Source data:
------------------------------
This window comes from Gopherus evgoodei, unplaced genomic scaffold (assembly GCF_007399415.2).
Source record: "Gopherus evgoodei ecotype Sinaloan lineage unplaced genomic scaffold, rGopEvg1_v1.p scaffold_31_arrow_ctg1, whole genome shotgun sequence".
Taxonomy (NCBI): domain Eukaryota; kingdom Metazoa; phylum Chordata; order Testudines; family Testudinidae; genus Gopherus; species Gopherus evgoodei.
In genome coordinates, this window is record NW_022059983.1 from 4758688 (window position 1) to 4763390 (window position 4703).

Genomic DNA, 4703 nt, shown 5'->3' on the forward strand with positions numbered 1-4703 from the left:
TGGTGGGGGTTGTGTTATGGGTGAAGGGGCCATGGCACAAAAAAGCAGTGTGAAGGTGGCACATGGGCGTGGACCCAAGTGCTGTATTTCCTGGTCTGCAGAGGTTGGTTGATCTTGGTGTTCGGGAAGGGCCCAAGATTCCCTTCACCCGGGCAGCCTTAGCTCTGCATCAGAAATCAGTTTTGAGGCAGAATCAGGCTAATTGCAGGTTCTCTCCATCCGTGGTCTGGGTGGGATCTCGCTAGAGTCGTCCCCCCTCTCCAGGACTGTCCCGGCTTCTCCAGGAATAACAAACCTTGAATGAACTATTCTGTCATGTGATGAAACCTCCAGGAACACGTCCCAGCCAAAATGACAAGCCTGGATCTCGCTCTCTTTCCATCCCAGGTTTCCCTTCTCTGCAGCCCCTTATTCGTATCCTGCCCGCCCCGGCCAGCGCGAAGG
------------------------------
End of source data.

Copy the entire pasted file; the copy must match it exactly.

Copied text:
This window comes from Gopherus evgoodei, unplaced genomic scaffold (assembly GCF_007399415.2).
Source record: "Gopherus evgoodei ecotype Sinaloan lineage unplaced genomic scaffold, rGopEvg1_v1.p scaffold_31_arrow_ctg1, whole genome shotgun sequence".
Taxonomy (NCBI): domain Eukaryota; kingdom Metazoa; phylum Chordata; order Testudines; family Testudinidae; genus Gopherus; species Gopherus evgoodei.
In genome coordinates, this window is record NW_022059983.1 from 4758688 (window position 1) to 4763390 (window position 4703).

Genomic DNA, 4703 nt, shown 5'->3' on the forward strand with positions numbered 1-4703 from the left:
TGGTGGGGGTTGTGTTATGGGTGAAGGGGCCATGGCACAAAAAAGCAGTGTGAAGGTGGCACATGGGCGTGGACCCAAGTGCTGTATTTCCTGGTCTGCAGAGGTTGGTTGATCTTGGTGTTCGGGAAGGGCCCAAGATTCCCTTCACCCGGGCAGCCTTAGCTCTGCATCAGAAATCAGTTTTGAGGCAGAATCAGGCTAATTGCAGGTTCTCTCCATCCGTGGTCTGGGTGGGATCTCGCTAGAGTCGTCCCCCCTCTCCAGGACTGTCCCGGCTTCTCCAGGAATAACAAACCTTGAATGAACTATTCTGTCATGTGATGAAACCTCCAGGAACACGTCCCAGCCAAAATGACAAGCCTGGATCTCGCTCTCTTTCCATCCCAGGTTTCCCTTCTCTGCAGCCCCTTATTCGTATCCTGCCCGCCCCGGCCAGCGCGAAGG